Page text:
Guest Op-Ed: And Yet They Succeeded

By Marcony Almeida-Barros

This Saturday nearly 500 seniors will graduate from Everett High School. Although the celebration was not what they – and us – had in mind during their school journey, the Everett Public Schools and City of Everett officials are organizing a special celebration under the current pandemic’s constraints. Our students deserve the best we can be and do for them.

We will not be marching from the Connolly Center to Everett Stadium, joining hundreds of supportive family members and friends, as we’ve done throughout the years, but nevertheless we worked with our students and state officials on the best plan possible to honor our seniors with festivities over the past two weeks, culminating with a special, physically-distant graduation ceremony.

I’m proud of every single student of the Class of 2020. School life is not easy, as we all know, but adding in financial hurdles, language barriers, disability, and assimilation to a new culture make it even more difficult. But despite those adversities, the Class of 2020 represents the pride of our city.

Walking alongside their peers this Saturday will be six student heroes who overcame even greater, often unimaginable hurdles to succeed and graduate: the lack of housing. They are part of a program that I proudly brought to our schools two school years ago to assist homeless students with housing. I still remember one of my first School Committee meetings when I learned about the needs of our student homeless population. I couldn’t sleep that evening thinking about our young people who might be in shelters, couch surfing, or perhaps in the streets waiting for school to reopen next day.

Last year, I met with the Massachusetts Housing and Shelter Alliance (MHSA), a nonprofit public policy advocacy organization dedicated to ending homelessness, to request additional funding to pay for housing and food for our students. MHSA then presented EHS with a $25,000 grant to help identify students who are homeless or at imminent risk of homelessness for the 2019 – 2020 School Year. For the past two years, MHSA provided us with a total of $55,000, and I’m forever grateful for that.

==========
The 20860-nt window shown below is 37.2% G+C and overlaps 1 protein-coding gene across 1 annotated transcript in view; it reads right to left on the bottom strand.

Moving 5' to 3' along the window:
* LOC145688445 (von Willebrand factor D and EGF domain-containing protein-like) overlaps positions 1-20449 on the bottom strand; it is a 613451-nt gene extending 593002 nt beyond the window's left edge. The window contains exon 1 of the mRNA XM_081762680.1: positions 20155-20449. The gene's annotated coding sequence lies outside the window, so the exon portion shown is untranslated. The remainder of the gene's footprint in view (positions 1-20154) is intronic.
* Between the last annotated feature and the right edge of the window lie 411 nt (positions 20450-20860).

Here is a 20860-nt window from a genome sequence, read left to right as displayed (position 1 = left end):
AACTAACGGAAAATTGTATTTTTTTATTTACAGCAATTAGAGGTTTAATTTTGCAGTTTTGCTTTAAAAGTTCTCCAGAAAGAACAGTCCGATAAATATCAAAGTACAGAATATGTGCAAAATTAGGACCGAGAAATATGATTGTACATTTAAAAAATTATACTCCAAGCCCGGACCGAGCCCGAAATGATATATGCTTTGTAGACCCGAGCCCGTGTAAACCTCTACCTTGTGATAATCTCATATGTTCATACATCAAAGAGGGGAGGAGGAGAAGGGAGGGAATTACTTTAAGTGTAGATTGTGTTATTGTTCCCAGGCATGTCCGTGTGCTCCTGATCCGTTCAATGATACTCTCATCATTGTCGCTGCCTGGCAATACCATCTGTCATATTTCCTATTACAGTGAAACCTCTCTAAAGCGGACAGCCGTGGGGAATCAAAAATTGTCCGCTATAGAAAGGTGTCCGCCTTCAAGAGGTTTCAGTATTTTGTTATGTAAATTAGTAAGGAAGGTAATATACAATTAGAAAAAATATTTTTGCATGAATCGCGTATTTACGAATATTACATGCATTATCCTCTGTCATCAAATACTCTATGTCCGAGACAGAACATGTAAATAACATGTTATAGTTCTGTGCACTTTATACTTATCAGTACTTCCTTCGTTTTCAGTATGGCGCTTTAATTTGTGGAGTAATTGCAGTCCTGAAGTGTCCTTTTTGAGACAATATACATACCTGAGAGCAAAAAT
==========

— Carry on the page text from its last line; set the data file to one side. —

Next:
The goals of the funding were to help students achieve immediate housing stability and better educational outcomes, including decreased absenteeism, improved school grades, and higher graduation rates. The grant funds were used to help students and their families with rent, emergency shelter and food. And thanks to our school’s partnership with Youth Harbors, the non-profit organization who delivers the services and provides case management to the students, we were able to assist 11 students this year, six of which are now graduating – and the others will graduate next year.

I am so proud of this program because it proves that housing stability is essential to our students’ success. If it were not for this program, they would have been more likely to have dropped out of school or silently struggled. My goal is to work on a long-term solution with our new Superintendent Priya Tahiliani and my fellow School Committee Members, and I will only rest when all of our students have a safe place to call home. I know funds are scarce, but I will continue to reach for them.

We are living in difficult and unimaginable times, but I’ve never been more hopeful for what lies ahead for our students. Public service isn’t always about sending letters to newspapers or posting on social media; it’s about working to build a sense of community, joining together, leading with compassion, understanding and collaboration, working for justice for all, and making sure that no one will ever be left behind.

So, to our six student heroes and to the entire Class of 2020, congratulations! I can’t wait to see your continued, successful journey ahead. Onward!

Marcony Almeida-Barros  is a Ward 5 School Committeeman.

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